However, this is not a story about a normal human being, nor is the title of this series: “Times when Samara was Rational in Hard Situations”.
This, unfortunately, is not where our story ends.
Though I had been promised that the mistake had been nullified, I was not satisfied. I was unwilling to understand why I had to wait three more business days to get my paycheck; I had already waited ten. So, I insisted that they give my money, in full, right then. For many bureaucratic reasons I wouldn’t listen to, that was not possible.
So, I told them to give me a 5000baht (about $170) apology gift. I explained that this was 500baht for everyday that I had to be without my paycheck, amplifying the trouble it has caused me and my bills waiting to be paid.
I stayed seated at that bank for three hours. When no solutions were found I encouraged the employees by telling them that I had a book and all day. I was free to sit and wait for them to ‘do the right thing’.
Honestly, I don’t know what I was really trying to accomplish.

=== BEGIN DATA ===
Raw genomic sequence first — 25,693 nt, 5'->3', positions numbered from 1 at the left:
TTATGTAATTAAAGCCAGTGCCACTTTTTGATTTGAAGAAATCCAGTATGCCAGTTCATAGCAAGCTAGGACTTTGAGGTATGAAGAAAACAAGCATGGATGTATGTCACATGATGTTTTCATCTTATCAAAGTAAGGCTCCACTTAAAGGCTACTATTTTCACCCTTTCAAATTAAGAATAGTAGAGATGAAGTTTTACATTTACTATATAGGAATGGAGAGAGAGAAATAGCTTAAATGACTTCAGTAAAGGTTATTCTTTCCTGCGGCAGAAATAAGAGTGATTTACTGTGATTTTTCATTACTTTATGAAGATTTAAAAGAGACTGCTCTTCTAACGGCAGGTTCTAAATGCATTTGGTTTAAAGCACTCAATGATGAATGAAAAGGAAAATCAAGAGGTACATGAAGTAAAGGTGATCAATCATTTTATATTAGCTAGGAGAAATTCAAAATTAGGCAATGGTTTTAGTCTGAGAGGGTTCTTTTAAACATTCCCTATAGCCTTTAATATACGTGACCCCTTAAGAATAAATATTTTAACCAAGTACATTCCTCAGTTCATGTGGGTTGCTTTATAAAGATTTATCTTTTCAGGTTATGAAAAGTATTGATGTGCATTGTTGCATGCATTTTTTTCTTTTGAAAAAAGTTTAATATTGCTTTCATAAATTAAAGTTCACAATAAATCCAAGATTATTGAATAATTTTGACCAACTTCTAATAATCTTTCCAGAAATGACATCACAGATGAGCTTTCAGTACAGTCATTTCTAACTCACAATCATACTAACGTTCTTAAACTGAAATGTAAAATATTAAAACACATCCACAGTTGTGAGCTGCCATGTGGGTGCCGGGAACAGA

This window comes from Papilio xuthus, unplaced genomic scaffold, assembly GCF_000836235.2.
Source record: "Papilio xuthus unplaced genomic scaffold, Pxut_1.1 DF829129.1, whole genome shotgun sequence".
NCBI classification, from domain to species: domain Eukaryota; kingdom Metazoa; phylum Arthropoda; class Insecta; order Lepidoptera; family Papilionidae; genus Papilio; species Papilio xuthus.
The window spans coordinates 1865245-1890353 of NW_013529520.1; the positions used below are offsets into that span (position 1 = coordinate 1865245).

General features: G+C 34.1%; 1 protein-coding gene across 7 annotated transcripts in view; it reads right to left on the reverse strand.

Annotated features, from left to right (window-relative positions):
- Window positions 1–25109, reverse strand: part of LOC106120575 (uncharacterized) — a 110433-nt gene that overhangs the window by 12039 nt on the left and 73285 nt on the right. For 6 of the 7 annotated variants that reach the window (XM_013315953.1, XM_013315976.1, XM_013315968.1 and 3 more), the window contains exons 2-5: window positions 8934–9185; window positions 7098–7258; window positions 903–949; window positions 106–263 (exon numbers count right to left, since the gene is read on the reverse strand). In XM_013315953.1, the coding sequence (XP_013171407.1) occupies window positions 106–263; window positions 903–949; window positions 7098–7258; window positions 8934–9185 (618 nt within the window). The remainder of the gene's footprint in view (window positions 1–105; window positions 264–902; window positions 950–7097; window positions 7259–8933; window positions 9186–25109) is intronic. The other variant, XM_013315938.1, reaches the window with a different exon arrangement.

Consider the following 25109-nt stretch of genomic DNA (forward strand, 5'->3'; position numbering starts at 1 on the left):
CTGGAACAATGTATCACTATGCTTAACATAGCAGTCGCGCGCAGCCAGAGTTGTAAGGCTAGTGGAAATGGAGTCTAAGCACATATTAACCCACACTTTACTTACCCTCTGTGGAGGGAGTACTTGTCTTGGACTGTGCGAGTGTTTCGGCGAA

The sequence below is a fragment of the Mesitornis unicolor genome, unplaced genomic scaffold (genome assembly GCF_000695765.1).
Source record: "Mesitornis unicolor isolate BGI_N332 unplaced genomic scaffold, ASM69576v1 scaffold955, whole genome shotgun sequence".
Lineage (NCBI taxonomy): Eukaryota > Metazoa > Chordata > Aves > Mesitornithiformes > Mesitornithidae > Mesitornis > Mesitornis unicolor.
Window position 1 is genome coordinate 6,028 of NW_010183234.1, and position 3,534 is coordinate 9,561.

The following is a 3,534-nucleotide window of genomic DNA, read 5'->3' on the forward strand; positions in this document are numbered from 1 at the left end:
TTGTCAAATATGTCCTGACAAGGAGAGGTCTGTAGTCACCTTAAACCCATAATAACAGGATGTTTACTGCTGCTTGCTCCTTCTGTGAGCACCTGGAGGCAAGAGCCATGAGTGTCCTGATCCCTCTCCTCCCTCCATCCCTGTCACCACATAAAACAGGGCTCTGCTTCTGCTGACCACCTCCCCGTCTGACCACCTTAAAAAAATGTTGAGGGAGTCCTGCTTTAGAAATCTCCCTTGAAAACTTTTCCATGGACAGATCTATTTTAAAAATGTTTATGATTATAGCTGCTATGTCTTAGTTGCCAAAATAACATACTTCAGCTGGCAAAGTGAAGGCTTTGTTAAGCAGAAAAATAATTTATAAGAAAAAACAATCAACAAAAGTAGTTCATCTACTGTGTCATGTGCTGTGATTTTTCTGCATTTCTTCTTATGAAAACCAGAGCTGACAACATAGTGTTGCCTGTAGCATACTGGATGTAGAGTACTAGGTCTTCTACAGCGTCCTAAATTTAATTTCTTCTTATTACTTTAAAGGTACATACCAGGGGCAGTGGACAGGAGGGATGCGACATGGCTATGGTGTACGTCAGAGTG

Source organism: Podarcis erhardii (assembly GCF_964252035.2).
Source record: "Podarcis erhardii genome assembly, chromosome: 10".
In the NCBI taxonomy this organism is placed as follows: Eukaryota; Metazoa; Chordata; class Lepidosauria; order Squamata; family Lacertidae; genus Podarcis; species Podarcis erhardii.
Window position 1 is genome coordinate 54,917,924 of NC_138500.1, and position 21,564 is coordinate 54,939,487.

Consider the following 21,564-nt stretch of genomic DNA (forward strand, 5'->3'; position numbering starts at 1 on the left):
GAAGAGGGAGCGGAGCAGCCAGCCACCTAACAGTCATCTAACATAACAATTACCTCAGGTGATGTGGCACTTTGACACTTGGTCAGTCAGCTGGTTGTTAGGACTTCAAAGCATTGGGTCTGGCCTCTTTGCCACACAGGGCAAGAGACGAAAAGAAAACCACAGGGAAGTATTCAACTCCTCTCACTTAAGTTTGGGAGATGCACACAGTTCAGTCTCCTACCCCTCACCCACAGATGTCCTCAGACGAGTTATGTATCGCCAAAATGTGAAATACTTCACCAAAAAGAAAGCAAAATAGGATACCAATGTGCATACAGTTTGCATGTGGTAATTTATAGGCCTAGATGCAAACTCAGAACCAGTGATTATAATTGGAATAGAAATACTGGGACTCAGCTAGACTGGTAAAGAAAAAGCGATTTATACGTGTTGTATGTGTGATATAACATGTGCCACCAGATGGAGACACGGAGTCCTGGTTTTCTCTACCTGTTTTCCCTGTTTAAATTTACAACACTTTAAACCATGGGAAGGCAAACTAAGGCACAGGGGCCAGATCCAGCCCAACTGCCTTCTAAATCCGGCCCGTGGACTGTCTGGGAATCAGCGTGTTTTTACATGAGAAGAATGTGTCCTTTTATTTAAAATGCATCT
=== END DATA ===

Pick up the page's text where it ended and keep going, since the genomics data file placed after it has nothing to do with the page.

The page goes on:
The bank employees–three different people–were scrambling for ideas to appease this belligerent foreigner and get me out of the bank, but I persisted.
There was no resolution.
I stayed at the bank until closing time. They were pulling down the chain links over the door as I left.
My paycheck would be assessable on Thursday morning and there was no ‘customer satisfaction fund’ to give me 5000baht out of.
So I left. My paycheck came on Thursday morning. And that was that.
Still to this day I have no idea what came over me in that bank or what I thought I would achieve by staying there all day. There were even times, while the situation was happening, that I could see the ridiculousness of my behavior, but it was if I was watching myself from outside of my body and couldn’t do anything to stop it.
The only excuse I have for myself is that I was really needing the three month furlough that followed this outburst. Praise Jesus for that mountain in Greece.